## Flat Modules (Pt. I)

**Point of Post: **In this post we discuss, in some detail, flat modules including equational characterizations and Lazard’s theorem.

*Motivation*

We have so far discussed two kinds of modules that make certain half-exact (i.e. right exact or left exact) functors exact. Namely, we have discussed projective modules as the modules that make the Hom functor exact, and we have discussed injective modules as the modules that make the contravariant Hom functor exact. Both of these are very important since projective and injective modules are the “approximating” modules used to define powerful notions like derived functors. That said, they aren’t the most “functional” modules that make certain functors exact. In particular, in basic module theory there are three main functors, two of which are the covariant and contravariant Hom functor. The last, of course, is the tensor functor . The tensor functor shows up everywhere in mathematics and is, dare I say it, “more important” (whatever that really means) than the two Hom functors [note: this is just my limited opinion on the matter]. Thus, it would seem to behoove us to understand what kind of modules make the functor exact (it is already right exact).

This naturally then leads us to considering flat modules, which are precisely those modules that make the relevant tensor functor exact. Flat modules show up in geometry in some pretty interesting ways (none of which I am really able to speak to at this point).

**Flat Modules**

Let be a (unital) ring and a left -module. We say that is *flat *if the functor is exact. Of course, we can view the domain and codomain of this functor in different lights depending upon the structures they have. Perhaps most generally an -bimodule is flat if and only if the functor is exact. Of course, despite whether we are thinking of as a bimodule and/or acting on bimodules, or not it is really the functor that is central (for all the other functors are just obscured cases of this functor). Thus, we shall restrict our attention to this functor. For notational convenience let us denote as for the remainder of this post.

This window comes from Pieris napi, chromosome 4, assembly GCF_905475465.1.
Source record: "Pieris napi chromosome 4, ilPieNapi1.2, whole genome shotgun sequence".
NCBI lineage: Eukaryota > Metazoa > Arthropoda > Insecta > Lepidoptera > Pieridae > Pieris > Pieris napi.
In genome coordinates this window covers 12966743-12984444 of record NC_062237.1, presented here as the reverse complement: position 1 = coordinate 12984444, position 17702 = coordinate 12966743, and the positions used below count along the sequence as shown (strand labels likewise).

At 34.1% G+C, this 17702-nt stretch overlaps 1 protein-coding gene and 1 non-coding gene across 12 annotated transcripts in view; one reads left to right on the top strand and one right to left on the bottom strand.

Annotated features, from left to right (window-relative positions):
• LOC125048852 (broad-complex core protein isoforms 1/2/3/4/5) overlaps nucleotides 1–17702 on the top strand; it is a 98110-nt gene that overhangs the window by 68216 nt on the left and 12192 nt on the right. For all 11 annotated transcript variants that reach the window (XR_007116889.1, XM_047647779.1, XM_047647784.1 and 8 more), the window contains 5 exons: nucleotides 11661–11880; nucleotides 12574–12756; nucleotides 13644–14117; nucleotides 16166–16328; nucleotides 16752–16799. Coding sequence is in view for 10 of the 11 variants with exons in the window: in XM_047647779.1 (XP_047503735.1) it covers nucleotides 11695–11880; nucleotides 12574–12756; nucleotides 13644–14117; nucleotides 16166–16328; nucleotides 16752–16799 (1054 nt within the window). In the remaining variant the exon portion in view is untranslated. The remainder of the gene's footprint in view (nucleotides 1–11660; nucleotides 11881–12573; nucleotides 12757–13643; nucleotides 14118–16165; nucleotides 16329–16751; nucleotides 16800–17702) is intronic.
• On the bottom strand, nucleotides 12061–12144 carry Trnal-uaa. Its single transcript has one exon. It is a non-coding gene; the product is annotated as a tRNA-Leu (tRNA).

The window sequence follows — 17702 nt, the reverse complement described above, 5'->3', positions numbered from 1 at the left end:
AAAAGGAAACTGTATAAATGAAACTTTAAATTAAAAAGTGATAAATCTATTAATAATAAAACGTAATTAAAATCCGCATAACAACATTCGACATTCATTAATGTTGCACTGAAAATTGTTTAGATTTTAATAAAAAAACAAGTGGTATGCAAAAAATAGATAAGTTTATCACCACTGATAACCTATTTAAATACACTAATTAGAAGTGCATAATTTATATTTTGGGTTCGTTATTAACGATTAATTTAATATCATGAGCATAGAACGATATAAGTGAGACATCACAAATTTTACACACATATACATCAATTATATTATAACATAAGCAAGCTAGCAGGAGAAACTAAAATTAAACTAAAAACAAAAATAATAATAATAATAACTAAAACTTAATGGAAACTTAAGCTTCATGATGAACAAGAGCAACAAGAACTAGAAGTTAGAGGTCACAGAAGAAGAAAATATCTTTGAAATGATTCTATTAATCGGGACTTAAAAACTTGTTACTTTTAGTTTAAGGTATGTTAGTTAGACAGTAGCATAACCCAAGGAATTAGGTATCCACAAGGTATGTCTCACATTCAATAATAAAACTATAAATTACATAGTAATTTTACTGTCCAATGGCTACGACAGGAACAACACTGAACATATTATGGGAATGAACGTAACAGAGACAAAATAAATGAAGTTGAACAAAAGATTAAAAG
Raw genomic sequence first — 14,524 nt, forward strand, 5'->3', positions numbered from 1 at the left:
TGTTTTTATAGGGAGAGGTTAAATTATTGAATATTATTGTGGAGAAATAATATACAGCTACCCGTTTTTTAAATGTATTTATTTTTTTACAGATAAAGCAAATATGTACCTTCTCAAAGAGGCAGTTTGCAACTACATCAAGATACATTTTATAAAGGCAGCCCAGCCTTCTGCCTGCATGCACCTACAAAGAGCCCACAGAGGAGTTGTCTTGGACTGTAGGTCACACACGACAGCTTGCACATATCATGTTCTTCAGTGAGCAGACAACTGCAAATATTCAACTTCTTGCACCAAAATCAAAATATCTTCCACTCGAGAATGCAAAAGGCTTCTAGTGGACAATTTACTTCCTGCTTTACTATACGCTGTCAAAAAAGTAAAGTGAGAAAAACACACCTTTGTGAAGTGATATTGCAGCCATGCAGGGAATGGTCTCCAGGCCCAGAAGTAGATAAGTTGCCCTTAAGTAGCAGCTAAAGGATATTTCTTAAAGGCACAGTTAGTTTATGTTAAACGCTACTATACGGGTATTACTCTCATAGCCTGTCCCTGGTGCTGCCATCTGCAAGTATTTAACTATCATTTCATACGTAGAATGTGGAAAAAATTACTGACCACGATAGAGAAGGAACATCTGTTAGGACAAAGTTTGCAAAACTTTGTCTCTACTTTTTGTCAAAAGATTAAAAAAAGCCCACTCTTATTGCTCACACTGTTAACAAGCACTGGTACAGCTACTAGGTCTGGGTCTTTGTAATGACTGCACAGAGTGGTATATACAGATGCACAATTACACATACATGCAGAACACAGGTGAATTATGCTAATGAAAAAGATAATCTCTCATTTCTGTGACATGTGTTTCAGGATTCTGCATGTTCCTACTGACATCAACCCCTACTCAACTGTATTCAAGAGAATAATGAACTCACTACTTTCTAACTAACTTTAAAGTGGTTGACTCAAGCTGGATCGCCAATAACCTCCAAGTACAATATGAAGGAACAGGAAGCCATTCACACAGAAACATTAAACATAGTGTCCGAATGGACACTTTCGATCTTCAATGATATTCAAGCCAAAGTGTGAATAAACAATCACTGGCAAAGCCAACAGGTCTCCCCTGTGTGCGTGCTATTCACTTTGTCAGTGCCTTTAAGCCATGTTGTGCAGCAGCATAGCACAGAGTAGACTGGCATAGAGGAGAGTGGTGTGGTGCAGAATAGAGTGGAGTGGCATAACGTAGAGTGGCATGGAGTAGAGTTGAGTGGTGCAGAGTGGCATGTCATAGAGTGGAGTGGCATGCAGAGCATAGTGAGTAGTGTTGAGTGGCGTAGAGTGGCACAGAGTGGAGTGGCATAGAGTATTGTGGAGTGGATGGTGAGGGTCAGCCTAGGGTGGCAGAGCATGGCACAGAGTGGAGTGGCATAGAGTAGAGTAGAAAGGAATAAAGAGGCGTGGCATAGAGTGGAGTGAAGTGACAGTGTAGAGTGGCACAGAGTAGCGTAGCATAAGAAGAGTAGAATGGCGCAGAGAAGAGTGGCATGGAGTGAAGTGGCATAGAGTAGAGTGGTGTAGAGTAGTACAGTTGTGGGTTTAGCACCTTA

We know that is already right exact, and thus we see that the meat of the assertion that is flat comes from statement that if is an exact sequence of right -modules and -maps then is an exact sequence of abelian groups and group maps. Or, said more explicitly, takes injections to injections.

For example, if is a non-zero torsion abelian group (i.e. every element of is torsion) then is not flat for while the inclusion is injective cannot possibly be injective since and .

An example of a flat -module is for we know that is naturally isomorphic to the forgetful functor which is definitively exact.

We shall greatly be able to expand our repetoire of flat modules by considering the following theorem:

**Theorem: ***Let be a directed system of flat left -modules where is a directed set. Then, the direct limit is a flat left -module.*

**Proof: **Let be any three right -modules and suppose that have an exact sequence

Then, for each we have that

is exact. Now, since is directed we know that the direct limit functor is exact we may conclude that

is exact. But, we know that in such a way that the following diagram commutes

and so the bottom row is exact as desired.

In particular, we see that direct sum of flat modules is flat and so we get the following:

**Theorem: ***Free modules are flat.*

We can actually take the statement that free modules are flat a step further by noticing that since the functor is naturally isomorphic to and the direct sum of functors is exact if and only if each functor is exact we have the following:

**Theorem: ***The module is exact if and only if each is exact. *

Now, since projective modules are just the direct summands of free modules which are flat we get the following corollary:

**Theorem: ***Projective modules are flat. *

**References:**

[1] Dummit, David Steven., and Richard M. Foote. *Abstract Algebra*. Hoboken, NJ: Wiley, 2004. Print.

[2] Rotman, Joseph J. *Advanced Modern Algebra*. Providence, RI: American Mathematical Society, 2010. Print.

[3] Blyth, T. S. *Module Theory.* Clarendon, 1990. Print.

[4] Lang, Serge. *Algebra*. Reading, MA: Addison-Wesley Pub., 1965. Print.

[5] Grillet, Pierre A. *Abstract Algebra*. New York: Springer, 2007. Print.

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